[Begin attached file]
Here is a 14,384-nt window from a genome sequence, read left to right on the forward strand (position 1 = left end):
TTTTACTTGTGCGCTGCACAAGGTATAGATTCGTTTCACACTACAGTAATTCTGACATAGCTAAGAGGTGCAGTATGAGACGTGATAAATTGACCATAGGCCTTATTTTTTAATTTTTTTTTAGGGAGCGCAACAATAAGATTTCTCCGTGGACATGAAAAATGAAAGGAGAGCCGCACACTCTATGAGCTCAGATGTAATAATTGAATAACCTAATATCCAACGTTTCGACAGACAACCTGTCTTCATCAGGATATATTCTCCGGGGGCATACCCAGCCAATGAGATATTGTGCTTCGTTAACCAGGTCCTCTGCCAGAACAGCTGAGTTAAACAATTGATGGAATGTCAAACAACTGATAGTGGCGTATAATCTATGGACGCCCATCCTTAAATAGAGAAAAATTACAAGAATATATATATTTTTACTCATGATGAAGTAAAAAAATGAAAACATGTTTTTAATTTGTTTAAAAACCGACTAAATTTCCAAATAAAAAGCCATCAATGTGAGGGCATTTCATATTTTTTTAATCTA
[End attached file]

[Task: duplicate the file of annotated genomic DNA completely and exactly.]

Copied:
Here is a 14,384-nt window from a genome sequence, read left to right on the forward strand (position 1 = left end):
TTTTACTTGTGCGCTGCACAAGGTATAGATTCGTTTCACACTACAGTAATTCTGACATAGCTAAGAGGTGCAGTATGAGACGTGATAAATTGACCATAGGCCTTATTTTTTAATTTTTTTTTAGGGAGCGCAACAATAAGATTTCTCCGTGGACATGAAAAATGAAAGGAGAGCCGCACACTCTATGAGCTCAGATGTAATAATTGAATAACCTAATATCCAACGTTTCGACAGACAACCTGTCTTCATCAGGATATATTCTCCGGGGGCATACCCAGCCAATGAGATATTGTGCTTCGTTAACCAGGTCCTCTGCCAGAACAGCTGAGTTAAACAATTGATGGAATGTCAAACAACTGATAGTGGCGTATAATCTATGGACGCCCATCCTTAAATAGAGAAAAATTACAAGAATATATATATTTTTACTCATGATGAAGTAAAAAAATGAAAACATGTTTTTAATTTGTTTAAAAACCGACTAAATTTCCAAATAAAAAGCCATCAATGTGAGGGCATTTCATATTTTTTTAATCTA